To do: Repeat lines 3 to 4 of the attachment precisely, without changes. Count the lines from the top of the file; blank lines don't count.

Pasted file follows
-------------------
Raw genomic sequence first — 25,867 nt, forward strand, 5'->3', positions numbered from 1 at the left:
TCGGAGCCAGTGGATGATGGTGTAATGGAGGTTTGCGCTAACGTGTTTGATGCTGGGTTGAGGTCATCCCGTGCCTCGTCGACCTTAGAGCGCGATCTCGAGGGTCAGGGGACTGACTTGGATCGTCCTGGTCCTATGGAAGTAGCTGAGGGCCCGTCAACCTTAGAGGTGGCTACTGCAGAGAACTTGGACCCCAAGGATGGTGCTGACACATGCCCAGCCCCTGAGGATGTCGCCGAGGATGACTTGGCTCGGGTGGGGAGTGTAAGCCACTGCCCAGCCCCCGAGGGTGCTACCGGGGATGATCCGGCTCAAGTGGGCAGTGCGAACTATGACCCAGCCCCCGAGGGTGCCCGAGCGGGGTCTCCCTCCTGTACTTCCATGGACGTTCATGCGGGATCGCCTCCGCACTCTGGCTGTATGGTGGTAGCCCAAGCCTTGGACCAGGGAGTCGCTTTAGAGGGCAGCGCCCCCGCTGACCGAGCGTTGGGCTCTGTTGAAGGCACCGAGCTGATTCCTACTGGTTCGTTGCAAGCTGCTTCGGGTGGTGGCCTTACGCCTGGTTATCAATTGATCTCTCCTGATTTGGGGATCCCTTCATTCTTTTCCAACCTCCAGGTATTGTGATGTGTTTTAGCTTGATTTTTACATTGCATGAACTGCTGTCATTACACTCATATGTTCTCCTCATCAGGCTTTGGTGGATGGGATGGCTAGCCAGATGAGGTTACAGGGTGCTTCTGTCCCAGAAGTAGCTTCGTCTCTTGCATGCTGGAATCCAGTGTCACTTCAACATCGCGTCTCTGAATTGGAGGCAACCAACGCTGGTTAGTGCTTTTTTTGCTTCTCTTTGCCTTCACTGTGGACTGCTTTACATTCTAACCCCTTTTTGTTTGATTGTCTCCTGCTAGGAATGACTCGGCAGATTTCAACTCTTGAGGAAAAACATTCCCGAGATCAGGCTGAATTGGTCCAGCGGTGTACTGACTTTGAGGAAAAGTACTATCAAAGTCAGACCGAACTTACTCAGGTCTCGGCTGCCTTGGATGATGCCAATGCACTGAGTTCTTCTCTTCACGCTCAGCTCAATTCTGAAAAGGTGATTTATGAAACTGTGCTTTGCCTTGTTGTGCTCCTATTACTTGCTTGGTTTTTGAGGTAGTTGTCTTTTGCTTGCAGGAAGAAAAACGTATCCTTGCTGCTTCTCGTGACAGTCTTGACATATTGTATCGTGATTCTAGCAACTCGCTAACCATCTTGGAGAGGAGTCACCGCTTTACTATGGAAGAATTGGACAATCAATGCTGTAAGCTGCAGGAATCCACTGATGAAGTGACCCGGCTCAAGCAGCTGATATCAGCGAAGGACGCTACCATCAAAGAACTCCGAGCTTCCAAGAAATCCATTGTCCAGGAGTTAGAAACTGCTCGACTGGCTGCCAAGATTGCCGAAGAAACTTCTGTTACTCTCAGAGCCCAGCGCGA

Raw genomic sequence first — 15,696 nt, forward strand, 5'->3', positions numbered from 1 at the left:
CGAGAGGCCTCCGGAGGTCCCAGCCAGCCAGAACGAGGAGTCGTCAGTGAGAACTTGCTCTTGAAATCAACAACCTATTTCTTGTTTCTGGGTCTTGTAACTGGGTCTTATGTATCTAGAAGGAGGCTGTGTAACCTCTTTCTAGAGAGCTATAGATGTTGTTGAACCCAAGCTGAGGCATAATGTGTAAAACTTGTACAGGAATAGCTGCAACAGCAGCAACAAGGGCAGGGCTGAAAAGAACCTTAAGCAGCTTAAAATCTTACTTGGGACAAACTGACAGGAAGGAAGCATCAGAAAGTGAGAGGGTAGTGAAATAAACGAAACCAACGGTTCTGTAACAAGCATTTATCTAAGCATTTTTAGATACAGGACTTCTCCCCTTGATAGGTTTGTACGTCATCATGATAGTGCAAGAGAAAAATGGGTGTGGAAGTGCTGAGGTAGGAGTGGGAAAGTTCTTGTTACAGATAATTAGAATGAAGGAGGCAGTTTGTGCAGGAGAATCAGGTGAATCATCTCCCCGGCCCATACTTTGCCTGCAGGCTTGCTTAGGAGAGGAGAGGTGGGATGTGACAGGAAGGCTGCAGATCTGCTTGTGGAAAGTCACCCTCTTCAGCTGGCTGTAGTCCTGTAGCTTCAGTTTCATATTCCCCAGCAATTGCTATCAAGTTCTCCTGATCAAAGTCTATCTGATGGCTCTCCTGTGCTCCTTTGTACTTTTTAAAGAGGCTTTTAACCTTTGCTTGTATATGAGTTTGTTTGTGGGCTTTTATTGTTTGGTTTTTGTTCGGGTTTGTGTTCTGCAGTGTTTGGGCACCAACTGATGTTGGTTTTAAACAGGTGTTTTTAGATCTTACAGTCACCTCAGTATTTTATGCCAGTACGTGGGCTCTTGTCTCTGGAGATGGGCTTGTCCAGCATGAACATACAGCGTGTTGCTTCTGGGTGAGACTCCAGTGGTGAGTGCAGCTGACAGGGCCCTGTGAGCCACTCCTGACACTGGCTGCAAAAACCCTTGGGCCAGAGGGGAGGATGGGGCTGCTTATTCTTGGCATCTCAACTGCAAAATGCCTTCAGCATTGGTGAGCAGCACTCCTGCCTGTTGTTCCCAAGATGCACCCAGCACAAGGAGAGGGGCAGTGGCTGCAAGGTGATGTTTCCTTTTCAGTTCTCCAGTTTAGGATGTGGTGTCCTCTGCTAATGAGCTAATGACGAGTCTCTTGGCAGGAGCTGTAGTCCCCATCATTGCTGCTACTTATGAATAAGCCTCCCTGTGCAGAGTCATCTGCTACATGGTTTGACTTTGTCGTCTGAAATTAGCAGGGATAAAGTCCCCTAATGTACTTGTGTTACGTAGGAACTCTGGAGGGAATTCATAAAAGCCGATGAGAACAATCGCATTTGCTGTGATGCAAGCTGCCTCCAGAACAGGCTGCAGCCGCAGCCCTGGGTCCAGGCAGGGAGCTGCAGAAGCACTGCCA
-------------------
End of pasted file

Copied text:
Raw genomic sequence first — 15,696 nt, forward strand, 5'->3', positions numbered from 1 at the left:
CGAGAGGCCTCCGGAGGTCCCAGCCAGCCAGAACGAGGAGTCGTCAGTGAGAACTTGCTCTTGAAATCAACAACCTATTTCTTGTTTCTGGGTCTTGTAACTGGGTCTTATGTATCTAGAAGGAGGCTGTGTAACCTCTTTCTAGAGAGCTATAGATGTTGTTGAACCCAAGCTGAGGCATAATGTGTAAAACTTGTACAGGAATAGCTGCAACAGCAGCAACAAGGGCAGGGCTGAAAAGAACCTTAAGCAGCTTAAAATCTTACTTGGGACAAACTGACAGGAAGGAAGCATCAGAAAGTGAGAGGGTAGTGAAATAAACGAAACCAACGGTTCTGTAACAAGCATTTATCTAAGCATTTTTAGATACAGGACTTCTCCCCTTGATAGGTTTGTACGTCATCATGATAGTGCAAGAGAAAAATGGGTGTGGAAGTGCTGAGGTAGGAGTGGGAAAGTTCTTGTTACAGATAATTAGAATGAAGGAGGCAGTTTGTGCAGGAGAATCAGGTGAATCATCTCCCCGGCCCATACTTTGCCTGCAGGCTTGCTTAGGAGAGGAGAGGTGGGATGTGACAGGAAGGCTGCAGATCTGCTTGTGGAAAGTCACCCTCTTCAGCTGGCTGTAGTCCTGTAGCTTCAGTTTCATATTCCCCAGCAATTGCTATCAAGTTCTCCTGATCAAAGTCTATCTGATGGCTCTCCTGTGCTCCTTTGTACTTTTTAAAGAGGCTTTTAACCTTTGCTTGTATATGAGTTTGTTTGTGGGCTTTTATTGTTTGGTTTTTGTTCGGGTTTGTGTTCTGCAGTGTTTGGGCACCAACTGATGTTGGTTTTAAACAGGTGTTTTTAGATCTTACAGTCACCTCAGTATTTTATGCCAGTACGTGGGCTCTTGTCTCTGGAGATGGGCTTGTCCAGCATGAACATACAGCGTGTTGCTTCTGGGTGAGACTCCAGTGGTGAGTGCAGCTGACAGGGCCCTGTGAGCCACTCCTGACACTGGCTGCAAAAACCCTTGGGCCAGAGGGGAGGATGGGGCTGCTTATTCTTGGCATCTCAACTGCAAAATGCCTTCAGCATTGGTGAGCAGCACTCCTGCCTGTTGTTCCCAAGATGCACCCAGCACAAGGAGAGGGGCAGTGGCTGCAAGGTGATGTTTCCTTTTCAGTTCTCCAGTTTAGGATGTGGTGTCCTCTGCTAATGAGCTAATGACGAGTCTCTTGGCAGGAGCTGTAGTCCCCATCATTGCTGCTACTTATGAATAAGCCTCCCTGTGCAGAGTCATCTGCTACATGGTTTGACTTTGTCGTCTGAAATTAGCAGGGATAAAGTCCCCTAATGTACTTGTGTTACGTAGGAACTCTGGAGGGAATTCATAAAAGCCGATGAGAACAATCGCATTTGCTGTGATGCAAGCTGCCTCCAGAACAGGCTGCAGCCGCAGCCCTGGGTCCAGGCAGGGAGCTGCAGAAGCACTGCCA